Parameter hints

Functions calls with positional-only arguments can get quite unreadable:

def calc_final_grade(assignment, project, midterm, exam, participation, /):
    return (
        .20 * assignment
        + .25 * project
        + .20 * midterm
        + .25 * exam
        + .10 * participation
    )

final_grade = calc_final_grade(85, 90, 75, 88, 95)
print(f"The final grade is: {final_grade:g}")

Some IDE’s support inlay hints, but these can get cut off and make line length hard to measure:

Could we add a notation to hint the parameter names, but which is ignored at runtime?

final_grade = calc_final_grade(assignment:85, project:90, midterm:75, exam:88,
                               itdoesntmatterwhatyouwritehere:95)
final_grade = calc_final_grade(assignment=85, project=90, midterm=75, exam=88,
                               itdoesntmatterwhatyouwritehere=95, /)
final_grade = calc_final_grade('assignment'=85, 'project'=90, 'midterm'=75,
                               'exam'=88, 'itdoesntmatterwhatyouwritehere'=95)

Edit: with 6+ people against, I won’t follow through with this.

Why use positional-only arguments then? They’re not the default.

5 Likes

This is just an example, this mostly applies to built-in functions such as range().
Although I also use it when the signature of a class is incompatible with its super class. e.g.

class Representation(str):
    def __new__(cls, obj: object = "", /) -> Representation: ...

Also, using parameter hints would be faster than keyword arguments:

$ python -m timeit -s "f = lambda a, b, c: a + b + c" "f(1, 2, 3)" && python -m timeit -s "f = lambda a, b, c: a + b + c" "f(a=1, b=2, c=3)"
5000000 loops, best of 5: 69.5 nsec per loop # positional
5000000 loops, best of 5: 99.2 nsec per loop # keyword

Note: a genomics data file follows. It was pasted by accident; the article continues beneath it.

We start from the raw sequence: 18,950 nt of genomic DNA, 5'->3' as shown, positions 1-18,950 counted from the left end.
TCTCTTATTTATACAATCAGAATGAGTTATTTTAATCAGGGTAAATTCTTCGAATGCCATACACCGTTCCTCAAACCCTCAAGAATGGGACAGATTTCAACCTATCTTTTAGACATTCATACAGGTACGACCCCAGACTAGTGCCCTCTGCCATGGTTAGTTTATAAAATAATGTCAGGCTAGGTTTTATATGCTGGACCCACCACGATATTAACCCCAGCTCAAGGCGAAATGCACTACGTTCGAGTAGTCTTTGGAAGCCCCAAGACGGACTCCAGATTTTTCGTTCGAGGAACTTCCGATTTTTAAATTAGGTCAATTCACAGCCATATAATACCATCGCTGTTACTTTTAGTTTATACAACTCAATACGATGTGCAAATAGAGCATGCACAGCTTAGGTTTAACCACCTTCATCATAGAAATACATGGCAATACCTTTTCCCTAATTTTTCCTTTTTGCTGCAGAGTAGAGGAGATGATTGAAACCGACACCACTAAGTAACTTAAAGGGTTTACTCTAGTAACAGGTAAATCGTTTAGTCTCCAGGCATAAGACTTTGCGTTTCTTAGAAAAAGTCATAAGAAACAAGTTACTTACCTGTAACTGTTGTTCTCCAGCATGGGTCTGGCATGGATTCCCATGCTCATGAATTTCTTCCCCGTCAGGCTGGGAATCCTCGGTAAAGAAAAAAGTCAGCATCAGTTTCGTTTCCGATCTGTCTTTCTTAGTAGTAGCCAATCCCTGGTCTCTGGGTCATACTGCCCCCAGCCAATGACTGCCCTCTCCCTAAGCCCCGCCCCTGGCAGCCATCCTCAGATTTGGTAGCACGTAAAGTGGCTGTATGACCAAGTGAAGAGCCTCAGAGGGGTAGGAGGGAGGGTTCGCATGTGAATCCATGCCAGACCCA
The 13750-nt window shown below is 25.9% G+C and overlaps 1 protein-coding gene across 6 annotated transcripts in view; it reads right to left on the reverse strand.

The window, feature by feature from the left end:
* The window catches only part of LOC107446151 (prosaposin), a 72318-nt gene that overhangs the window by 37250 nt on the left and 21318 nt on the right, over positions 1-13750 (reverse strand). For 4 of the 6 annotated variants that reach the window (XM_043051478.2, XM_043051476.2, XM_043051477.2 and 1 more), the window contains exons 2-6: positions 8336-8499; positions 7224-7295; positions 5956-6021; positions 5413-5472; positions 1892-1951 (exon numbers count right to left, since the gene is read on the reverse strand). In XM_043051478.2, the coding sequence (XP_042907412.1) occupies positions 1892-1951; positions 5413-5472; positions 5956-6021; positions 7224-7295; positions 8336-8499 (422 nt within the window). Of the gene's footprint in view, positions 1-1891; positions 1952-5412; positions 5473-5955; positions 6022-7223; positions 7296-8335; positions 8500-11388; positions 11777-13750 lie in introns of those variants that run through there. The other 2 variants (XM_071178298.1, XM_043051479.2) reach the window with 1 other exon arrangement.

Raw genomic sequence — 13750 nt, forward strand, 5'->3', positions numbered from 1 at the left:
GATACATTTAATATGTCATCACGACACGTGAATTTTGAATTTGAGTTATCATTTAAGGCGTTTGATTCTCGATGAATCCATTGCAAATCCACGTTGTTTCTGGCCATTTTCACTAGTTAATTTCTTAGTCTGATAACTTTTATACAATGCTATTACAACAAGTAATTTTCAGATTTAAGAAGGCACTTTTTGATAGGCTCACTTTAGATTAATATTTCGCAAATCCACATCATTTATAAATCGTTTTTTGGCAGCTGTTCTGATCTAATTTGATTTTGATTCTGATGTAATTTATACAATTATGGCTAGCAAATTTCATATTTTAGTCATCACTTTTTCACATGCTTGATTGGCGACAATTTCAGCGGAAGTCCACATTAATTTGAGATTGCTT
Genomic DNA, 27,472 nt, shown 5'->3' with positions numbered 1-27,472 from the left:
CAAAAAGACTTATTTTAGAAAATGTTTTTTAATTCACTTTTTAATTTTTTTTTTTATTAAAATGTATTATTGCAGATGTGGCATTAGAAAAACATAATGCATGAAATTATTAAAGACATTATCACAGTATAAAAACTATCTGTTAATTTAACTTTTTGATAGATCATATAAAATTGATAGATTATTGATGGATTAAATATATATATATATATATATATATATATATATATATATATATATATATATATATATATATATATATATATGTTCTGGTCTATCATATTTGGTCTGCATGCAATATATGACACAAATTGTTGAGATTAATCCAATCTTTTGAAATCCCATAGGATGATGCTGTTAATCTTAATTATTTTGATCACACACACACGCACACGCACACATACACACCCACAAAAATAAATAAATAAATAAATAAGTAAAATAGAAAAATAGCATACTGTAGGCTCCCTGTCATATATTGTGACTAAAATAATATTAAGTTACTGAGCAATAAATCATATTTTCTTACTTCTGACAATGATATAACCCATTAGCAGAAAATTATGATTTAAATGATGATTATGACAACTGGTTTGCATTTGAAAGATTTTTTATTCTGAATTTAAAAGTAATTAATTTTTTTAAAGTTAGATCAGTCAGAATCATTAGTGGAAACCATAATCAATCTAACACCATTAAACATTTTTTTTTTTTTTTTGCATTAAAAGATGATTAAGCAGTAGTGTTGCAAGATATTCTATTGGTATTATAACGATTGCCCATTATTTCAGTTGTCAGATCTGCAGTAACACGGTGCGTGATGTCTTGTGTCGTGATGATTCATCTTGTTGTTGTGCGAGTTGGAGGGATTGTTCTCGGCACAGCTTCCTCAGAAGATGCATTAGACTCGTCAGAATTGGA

Yes, I know this is pre-mature optimisation, but it would be as readable as keywords.

I think this is a needless complication to work around a poor API design.

12 Likes

Something like this?

final_grade = calc_final_grade(
    85, # assignment 
    90, # project
    75, # midterm 
    88, # exam
    95, # itdoesntmatterwhatyouwritehere
)
2 Likes

You can do

final_grade = calc_final_grade(
    85, # assignment
    90, # project
    75, # midterm
    88, # exam
    95, # participation
)
1 Like

Yes, both, I would put them on separate lines anyway when they don’t fit on a single line:

final_grade = calc_final_grade(
    assignment:85,
    project:90,
    midterm:75,
    exam:88,
    itdoesntmatterwhatyouwritehere:95
)

But this is overkill for functions like range(), and it makes more sense if the parameter name comes first.

I see 6 people disagree with me. OK, then not.

If you find that someone else’s interface is awkward because it uses positional-only arguments, make a wrapper.

For Python code, you can probably use the inspect module to automate this. It’s not trivial, though.

The problem is that built-ins don’t actually have names for those positional-only arguments, because they’re implemented in a context that doesn’t need names - the C code receives the arguments via the C API which has already stuffed them into a tuple, and assuming those arguments are unpacked into local variables in the C code, those names aren’t exposed anywhere (even in a debug build, they’d only be visible to a C debugger). So we can’t support something like range(step=2) “automatically”, because range doesn’t just reject passing the arguments by keyword - it doesn’t have any keywords to use.

I don’t really understand why. That doesn’t seem like a good way to signal the issue. But aside from that, __init__ and __new__ are special, because they’re concerned with object creation. Beyond that point, methods should uphold the Liskov Substitution Principle.

2 Likes